Jackson Walsh, Staff Writer
New Chief of Police Roger Lee Stearns has begun his position at Kennesaw State after four years of service at the University of Texas Pan-America, a university of about 20,000 students. Chief Stearns has spent most of his career in the state of Texas, but began his career as a student at the University of Arkansas.
“Before I started working for the campus police department, I worked for Residence Life. I was a security coordinator for the Residence Halls and then I went to work as a dispatcher for the campus police department.” Stearns said. “I had a lot of interaction in Residence Life with the campus police, so the officers that I interacted with encouraged me to come over to the department.”
Stearns was originally an Architecture major, but sought after a career path with more human interaction and contact with the public and soon became a Communications major. As a student, Stearns approached the police department about starting the Law Enforcement Explorer Program for the campus police department, which is a program with the Boy Scouts of America for high school and college students interested in a career in law enforcement. After earning his Bachelor’s Degree in Communications, Stearns spent nearly 10 years at the University of Texas-Dallas as a police officer until he was offered a promotional opportunity at Vanderbilt University where he served as captain, commander, and major before he was sponsored to attend the FBI National Academy before his time at UTPA. Chief Stearns brings an extensive law enforcement background in which he has worked up the ranks from dispatcher, detective, patrol officer, and patrol sergeant during his different experiences.
Stearns main focus in the police department is establishing a participative leadership style, committed to developing professionalism and leadership, focusing on having a team, and primarily one of service to the campus community. “The type of law enforcement that I want to lead the police department to being successful with is a communal policing philosophy.” said Stearns. “ A lot of folks what they think is the traditional law enforcement is just the traffic stops, arrests, responding and taking reports. That’s only half the job. The other half of the job is what a lot of folks would say, “Well, that’s communal replacing.” Traditional policing is communal replacing. We’ve gotten away from that nationwide when we got patrol cars because it became a barrier between us and the public, it started becoming an us versus them issue regarding law enforcement and public relations. But the old traditional version of law enforcement was communal oriented policing.” Stearns is focused on both sides of the coin, a balance of enforcement with service, service being intentional efforts to establish a rapport with the community for their projects, programs, and intiatives. Part of those projects include the starting of the Law Enforcement Explorer Program to get students started in the profession and the Citizens Police Academy, focused on students, faculty, and staff that are interested in becoming active participants in helping us become a safer community.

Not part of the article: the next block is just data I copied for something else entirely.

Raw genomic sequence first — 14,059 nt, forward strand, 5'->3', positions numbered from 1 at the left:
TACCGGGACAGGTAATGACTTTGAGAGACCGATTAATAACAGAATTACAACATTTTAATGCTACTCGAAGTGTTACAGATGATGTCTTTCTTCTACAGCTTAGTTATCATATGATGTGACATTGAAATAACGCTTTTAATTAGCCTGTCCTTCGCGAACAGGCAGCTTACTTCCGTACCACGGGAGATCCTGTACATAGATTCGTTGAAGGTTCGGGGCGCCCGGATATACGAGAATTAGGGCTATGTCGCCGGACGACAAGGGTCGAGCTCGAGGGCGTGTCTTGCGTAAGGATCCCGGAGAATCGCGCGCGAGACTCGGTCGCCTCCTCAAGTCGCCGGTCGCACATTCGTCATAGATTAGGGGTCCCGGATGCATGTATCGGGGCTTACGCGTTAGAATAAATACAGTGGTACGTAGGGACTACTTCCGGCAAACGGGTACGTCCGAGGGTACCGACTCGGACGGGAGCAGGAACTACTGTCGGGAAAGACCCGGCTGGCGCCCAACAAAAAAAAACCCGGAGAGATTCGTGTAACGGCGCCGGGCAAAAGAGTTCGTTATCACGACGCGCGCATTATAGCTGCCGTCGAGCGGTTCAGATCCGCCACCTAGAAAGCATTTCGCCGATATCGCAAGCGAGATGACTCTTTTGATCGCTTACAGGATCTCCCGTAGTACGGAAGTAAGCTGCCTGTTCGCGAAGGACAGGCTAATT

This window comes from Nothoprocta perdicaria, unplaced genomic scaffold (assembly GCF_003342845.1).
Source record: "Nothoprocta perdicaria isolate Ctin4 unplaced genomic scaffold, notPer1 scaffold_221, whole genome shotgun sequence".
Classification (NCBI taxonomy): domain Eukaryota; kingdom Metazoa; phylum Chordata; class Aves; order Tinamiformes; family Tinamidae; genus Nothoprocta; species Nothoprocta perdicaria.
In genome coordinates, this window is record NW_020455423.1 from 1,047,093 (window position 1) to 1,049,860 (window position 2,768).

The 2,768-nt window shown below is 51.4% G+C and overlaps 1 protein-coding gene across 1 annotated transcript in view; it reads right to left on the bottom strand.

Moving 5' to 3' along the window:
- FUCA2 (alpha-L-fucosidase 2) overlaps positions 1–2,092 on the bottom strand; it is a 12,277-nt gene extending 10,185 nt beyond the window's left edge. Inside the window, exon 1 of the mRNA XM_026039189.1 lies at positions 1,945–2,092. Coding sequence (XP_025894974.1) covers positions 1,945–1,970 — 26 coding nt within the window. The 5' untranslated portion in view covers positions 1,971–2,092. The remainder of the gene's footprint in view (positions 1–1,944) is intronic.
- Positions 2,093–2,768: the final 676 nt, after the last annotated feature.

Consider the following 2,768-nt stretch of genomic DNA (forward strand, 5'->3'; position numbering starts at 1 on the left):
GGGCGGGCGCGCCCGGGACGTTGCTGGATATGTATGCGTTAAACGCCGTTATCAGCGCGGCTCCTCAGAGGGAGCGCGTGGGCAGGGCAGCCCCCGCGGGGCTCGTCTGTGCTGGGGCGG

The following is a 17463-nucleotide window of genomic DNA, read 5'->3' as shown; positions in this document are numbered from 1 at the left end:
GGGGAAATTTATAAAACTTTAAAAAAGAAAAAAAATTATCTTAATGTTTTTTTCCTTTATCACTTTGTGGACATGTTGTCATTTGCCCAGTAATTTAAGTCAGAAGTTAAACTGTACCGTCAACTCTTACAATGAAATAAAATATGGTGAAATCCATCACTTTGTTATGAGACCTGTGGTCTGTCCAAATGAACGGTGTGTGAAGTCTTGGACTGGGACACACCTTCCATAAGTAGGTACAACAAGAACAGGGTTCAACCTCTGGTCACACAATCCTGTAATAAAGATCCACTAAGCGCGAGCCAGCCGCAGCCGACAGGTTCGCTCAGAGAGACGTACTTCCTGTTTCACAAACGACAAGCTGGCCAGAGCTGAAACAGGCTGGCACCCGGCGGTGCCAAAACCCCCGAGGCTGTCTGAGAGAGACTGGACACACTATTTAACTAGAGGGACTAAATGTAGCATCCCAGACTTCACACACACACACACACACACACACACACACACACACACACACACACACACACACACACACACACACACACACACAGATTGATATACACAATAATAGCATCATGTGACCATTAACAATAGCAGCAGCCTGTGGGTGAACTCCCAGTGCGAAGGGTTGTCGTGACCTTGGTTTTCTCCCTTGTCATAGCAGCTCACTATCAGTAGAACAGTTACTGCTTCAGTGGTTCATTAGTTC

The area around the Texas- Mexico Border has seen its fair share of violent crime. During Stearns’ time at University of Texas Pan-America, there had been a kidnapping that had taken place involving a young woman who was pulled out of her car around the time that updated security cameras were being installed on the campus. Incidents like this have occurred in the past but often gone unnoticed by media coverage. “There’s some coverage, but I don’t think it gets the coverage it should nationwide with the Cartels and the violence on the other side.” Stearns said. “The gangs that operate on this side of the border are all connected to the Cartels on the other side.”
Besides human trafficking on the border, kidnapping occurs as a business transaction without the notification of law enforcement.